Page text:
“We follow all required health protocols, and 98 per cent of all school staff is fully vaccinated as we start the term. The rest are set to complete their shots within a month. So it is really safe for children to return to their classes in person, especially as we look ahead to enjoyable school-based activities and sports from this term onwards,” he said.
Speaking of the first day of school, Heena Rachh, principal at Global Indian International School Abu Dhabi, called it an overwhelming yet strange experience.
“Children and parents have actually heaved a sigh of relief that finally the schools have thrown the doors open. They look forward to real-time learning in a physical l space, and teachers are excited that finally they get to interact with kids and feel their emotions. Many students have opted for in-person learning, and the few who have resumed classes today are very excited. After completing PCR testing and other formalities, many more would be joining in couple of days,” she said.
“When we returned back to school, it felt familiar but there were also many changes. As teachers, we needed to adjust to this new teaching-learning process. It was also important to maintain daily routines as it increased feelings of safety and security. With the new guidelines and regulations, we are happy and feel safe and secure in the school, said Shabista Survey, math coordinator at the school who has been fully vaccinated against COVID-19.
Jason King, Principal at the Regent International School, said the first day of school has seen a bright start “It’s the first day of school and it’s great to see the bright, young and hungry for learning faces entering our school. Our Regent Parents have been wonderful in supporting us with following protocol by keeping their Al Hosn apps open so we can check their vaccination status. When it comes to the safety of the school and our families, it is a collaborative effort, right from the administration staff, teachers, to our parents. They have all been supportive in making the first day of school safe and exciting. What a fantastic start to the first day of school and academic year!” he said.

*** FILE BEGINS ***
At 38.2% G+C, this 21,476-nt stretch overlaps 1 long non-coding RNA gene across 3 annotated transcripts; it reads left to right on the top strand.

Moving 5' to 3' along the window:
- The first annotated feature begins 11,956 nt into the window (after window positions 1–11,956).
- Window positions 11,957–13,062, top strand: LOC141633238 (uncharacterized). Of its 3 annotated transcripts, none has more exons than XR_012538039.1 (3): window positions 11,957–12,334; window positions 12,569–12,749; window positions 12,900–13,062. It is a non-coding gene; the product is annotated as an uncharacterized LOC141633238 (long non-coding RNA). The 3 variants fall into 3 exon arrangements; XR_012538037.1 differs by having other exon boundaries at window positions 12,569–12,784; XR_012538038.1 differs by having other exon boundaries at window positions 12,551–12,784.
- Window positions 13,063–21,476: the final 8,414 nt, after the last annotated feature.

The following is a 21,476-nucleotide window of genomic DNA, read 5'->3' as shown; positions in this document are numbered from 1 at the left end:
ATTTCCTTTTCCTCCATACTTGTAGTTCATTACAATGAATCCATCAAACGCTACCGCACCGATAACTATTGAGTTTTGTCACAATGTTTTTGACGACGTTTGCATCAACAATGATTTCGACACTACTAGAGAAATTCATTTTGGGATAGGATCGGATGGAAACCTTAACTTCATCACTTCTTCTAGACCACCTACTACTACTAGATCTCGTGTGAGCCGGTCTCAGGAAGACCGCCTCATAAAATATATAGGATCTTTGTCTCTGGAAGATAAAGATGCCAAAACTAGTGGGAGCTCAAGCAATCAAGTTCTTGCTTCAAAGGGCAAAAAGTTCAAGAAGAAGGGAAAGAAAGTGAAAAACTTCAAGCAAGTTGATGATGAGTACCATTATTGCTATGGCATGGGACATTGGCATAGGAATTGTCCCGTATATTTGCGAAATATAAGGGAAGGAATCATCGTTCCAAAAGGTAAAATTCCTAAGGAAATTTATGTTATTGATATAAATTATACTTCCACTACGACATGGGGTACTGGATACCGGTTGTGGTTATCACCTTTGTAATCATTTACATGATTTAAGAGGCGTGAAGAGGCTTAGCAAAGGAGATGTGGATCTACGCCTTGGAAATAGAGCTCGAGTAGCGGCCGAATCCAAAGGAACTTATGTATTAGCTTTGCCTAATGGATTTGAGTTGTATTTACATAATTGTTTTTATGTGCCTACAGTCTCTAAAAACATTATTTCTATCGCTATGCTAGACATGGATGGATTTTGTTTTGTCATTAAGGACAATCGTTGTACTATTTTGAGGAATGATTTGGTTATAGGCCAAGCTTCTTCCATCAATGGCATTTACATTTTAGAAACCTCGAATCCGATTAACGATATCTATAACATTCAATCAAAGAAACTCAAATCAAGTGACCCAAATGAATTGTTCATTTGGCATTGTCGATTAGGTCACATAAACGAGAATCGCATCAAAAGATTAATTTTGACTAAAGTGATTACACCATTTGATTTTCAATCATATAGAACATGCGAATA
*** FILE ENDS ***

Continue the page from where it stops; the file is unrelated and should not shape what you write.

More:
“Despite record numbers of new students, the whole school community was wonderful in adhering to the new KHDA Protocols, and we had a smooth start to the year. All students have settled into their new classes and there is a wonderful atmosphere in the school as we anticipate a great year ahead,” said Dr. Neil Hopkin, Principal at Sunmarke School said.
Many schools are this term offering full face-to-face learning for all students.
“We are delighted to welcome Raha’s 2,750 students back to face-to-face learning for the new academic year. We have been busy throughout the summer preparing our indoor and outdoor learning spaces at both our Abu Dhabi campuses, and [couldn’t] wait to have our students back in school ready to start the year,” said Kathryn Simms, vice principal at Raha International School and head of the Gardens campus.
“We are really looking forward to an exciting term post summer. Nearly 80 per cent of our students from kindergarten and primary are on site for face-to-face learning, and a very good number in middle and secondary school as well. We’re looking forward to a safe and a very rejuvenating, exciting term ahead,” added Fatima Martin, Principal at GEMS New Millennium School.